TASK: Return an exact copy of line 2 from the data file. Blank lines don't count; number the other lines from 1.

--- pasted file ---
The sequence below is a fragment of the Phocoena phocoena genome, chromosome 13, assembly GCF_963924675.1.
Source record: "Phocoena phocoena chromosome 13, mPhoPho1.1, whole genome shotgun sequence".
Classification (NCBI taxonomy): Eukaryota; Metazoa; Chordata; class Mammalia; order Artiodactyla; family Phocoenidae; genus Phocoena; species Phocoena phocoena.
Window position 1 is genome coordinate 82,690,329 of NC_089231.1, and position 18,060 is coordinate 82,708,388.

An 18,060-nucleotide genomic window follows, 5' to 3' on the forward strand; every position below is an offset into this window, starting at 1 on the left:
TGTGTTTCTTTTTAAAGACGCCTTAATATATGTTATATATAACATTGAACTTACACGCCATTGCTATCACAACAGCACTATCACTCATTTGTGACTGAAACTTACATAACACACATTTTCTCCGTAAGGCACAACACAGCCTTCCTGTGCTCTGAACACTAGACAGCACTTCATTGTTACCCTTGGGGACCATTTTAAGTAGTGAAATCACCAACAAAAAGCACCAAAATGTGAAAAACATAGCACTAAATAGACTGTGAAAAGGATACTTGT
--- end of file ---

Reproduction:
Source record: "Phocoena phocoena chromosome 13, mPhoPho1.1, whole genome shotgun sequence".